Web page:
1. Hi Shawn,

      Paul says:
      I made mine out of a vintage plastic serving tray. Plastic laminate works well too and I have some made with brass plate faces which I cut from push plates made for swing doors and such.


  1. What is the minimum thickness for preparing stock this way, with a bandsaw? Is it safe to use this technique to thickness 3/4 inch pieces down to 1/2 inch final thickness? I realize that one can go pretty thin starting from something like 4 quarters, but what about starting with something that is 3/4 or 5/8 inches thick?

    1. Hi,

      Paul says:
      With new or known-to-be-sharp blade you can cut to any thickness just fine. If you are close to an outside face though, blade might break out to the outer face and remain there rather than cutting to the line you want. ¾” to ⅝” or less will be no problem at all.




    I’ve had no trouble running 3/4 and 5/8 stock through my bandsaw. As you get to thinner stock, you’ll likely want a good featherboard and push stick to keep yourself safe and guide the cuts.

    For me, once I get below 5/8 it’s usually faster to plane to thickness than setup the bandsaw


  3. Hi Joe, haunched tenons are quite standard for this sot of construction. As I understand it, they are a sort of compromise. Longer tenons provide more strength and fully enclosed tenons provide more strength, particularly when the various forces that might be placed on a joint are taken into account. The haunched tenon is supposed to get a bit of both: much of the tenon is fully enclosed but a bit of it (the top) is longer. I have seen it said, in several places, that this adds strength but I have no idea whether anyone has actually tested it in a reasonably precise way. But it does make a kind of sense. For example, some folk, using power tools, could cut a mortise hole, using an electric router, that is completely open at the top: quick and easy with a router. The provides a long tenon, but since it is open at the top, there is no wood at the top holding the leg in place. If you drag the table across the floor, the resulting forces could stress the upper part of the joint and snap the leg out — I did that once though, now that I think about it, it was a haunched tenon that I broke. Oh well.

  4. Hey Shawn,

    I made a set of these mortise guides and ended up using 1/8” brass plate stock for the face which I affixed with countersunk screws. It’s durable enough to use in this application, but soft enough to be easily shaped with hand tools. It’s also a consistent thickness which is paramount for these guides (that’s why Paul uses plywood for the rest of the guide construction). I was able to purchase it cheaply from both eBay and Amazon.

  5. Paul, it’s quite noticeable that the haunch for common cuts #1 & #2 do not align well. That very uncharacteristic of your previous work. Isn’t that going to create a problem later when you assemble the leg and the rail? And how did that happen when you were using your mortise guide? I am curious to know why and how this happened because I have found myself in this situation on previous projects before you demonstrated using the mortise guide. I usually had to make a new piece. Very frustrating after all of the work involved.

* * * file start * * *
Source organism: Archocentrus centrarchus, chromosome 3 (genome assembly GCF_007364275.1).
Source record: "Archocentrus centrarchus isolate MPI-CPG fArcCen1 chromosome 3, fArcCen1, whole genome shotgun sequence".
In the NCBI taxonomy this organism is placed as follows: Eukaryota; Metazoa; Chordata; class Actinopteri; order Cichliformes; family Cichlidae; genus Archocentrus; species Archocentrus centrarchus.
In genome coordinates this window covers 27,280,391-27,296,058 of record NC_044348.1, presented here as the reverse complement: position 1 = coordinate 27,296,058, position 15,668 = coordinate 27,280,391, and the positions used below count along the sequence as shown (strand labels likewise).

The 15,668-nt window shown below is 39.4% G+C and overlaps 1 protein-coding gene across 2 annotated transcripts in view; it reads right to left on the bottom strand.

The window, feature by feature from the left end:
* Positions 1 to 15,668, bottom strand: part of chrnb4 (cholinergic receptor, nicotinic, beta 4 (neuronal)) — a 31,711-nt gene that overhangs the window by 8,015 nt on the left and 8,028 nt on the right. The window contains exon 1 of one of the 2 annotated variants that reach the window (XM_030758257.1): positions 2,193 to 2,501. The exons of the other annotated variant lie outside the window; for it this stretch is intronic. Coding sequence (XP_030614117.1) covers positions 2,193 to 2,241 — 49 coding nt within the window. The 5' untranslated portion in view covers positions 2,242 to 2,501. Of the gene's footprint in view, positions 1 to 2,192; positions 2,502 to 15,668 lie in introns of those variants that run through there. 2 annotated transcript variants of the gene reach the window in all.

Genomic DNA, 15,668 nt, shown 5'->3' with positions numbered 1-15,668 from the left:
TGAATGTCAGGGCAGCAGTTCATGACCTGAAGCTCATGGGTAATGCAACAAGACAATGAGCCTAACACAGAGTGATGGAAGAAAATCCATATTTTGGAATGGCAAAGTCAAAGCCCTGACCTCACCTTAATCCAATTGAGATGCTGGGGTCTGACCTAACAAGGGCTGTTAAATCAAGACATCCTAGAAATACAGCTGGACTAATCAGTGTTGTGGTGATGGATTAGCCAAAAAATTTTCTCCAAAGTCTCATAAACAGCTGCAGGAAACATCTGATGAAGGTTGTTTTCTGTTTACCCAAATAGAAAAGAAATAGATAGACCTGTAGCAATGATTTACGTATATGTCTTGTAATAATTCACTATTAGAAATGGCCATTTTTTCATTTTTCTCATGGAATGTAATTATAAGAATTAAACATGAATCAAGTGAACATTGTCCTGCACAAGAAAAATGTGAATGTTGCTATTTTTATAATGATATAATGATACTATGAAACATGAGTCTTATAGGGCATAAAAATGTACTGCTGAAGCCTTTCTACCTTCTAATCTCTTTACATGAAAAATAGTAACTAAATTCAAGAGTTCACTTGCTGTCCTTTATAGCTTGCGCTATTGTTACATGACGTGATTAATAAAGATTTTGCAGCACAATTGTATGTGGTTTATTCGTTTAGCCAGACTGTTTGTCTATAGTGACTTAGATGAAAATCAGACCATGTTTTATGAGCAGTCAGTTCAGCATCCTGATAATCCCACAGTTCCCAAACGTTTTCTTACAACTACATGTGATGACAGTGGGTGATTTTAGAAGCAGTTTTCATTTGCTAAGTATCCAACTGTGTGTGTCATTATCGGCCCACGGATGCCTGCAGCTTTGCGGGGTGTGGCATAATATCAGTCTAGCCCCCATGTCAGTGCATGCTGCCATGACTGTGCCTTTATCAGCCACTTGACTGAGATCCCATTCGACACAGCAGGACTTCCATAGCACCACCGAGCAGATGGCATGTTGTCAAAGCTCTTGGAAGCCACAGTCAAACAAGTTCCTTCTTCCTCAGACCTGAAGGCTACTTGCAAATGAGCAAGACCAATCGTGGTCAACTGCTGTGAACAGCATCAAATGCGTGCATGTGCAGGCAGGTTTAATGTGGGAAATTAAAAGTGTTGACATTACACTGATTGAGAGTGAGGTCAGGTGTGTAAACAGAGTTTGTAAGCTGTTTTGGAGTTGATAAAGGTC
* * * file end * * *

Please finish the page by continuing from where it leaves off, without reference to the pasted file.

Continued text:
1. Hi John,

      Thanks for the question.

      First up, while the mortise guide was used for the mortises you can see at 37.08 that the haunch recesses are sawn and split. This combined with the fact that the legs are hand planed means they may not meet precisely when seen from the end view and the haunch recesses look a little ‘wonky’. Honestly, it is not necessary for haunches to be very precise and this doesn’t necessarily reflect on the mortises themselves. Also at this stage it is still possible to pare these somewhat when fitting the haunches into the recess.

    1. You surprised me with that comment as I was certain we didn’t get new legs. I have reviewed this and it appears some of our footage was out of order. We are going to fix the footage issue but to be clear, there was only one set of legs.

  6. I noticed the upper guide bearings on the bandsaw where set well above the work. I have found the blade to wonder at these settings. Could you clear up why to set this way and how it keeps your cut from wondering please Paul.

  7. Thanks again for inspiring me to begin woodworking. My first project ever was the workbench you guided me through, and I have since made the Seller’s Home Coffee Table, along with a second table loosely based on the former. I really enjoy the stepped tenons and laminated arches. At age 32, I have embarked on a career change into the fine furniture industry. I find that the basics you have taught me, equipped me with the understanding needed to be confident enough to tackle any project thrown my way. I am about to start on the Seller’s Home Rocking Chair!

  8. Good Morning , What is the overhang from the edge of the leg to the edge of the table ? It appears to be about 1/2 inch from the drawings if I am reading correctly? On a couple other of Paul’s midsize tables tables the overhang is 1 inch . I know this may be a small detail but I am about to make that very final crosscut to length on the apron and thought I would check !! Cheers , Peter

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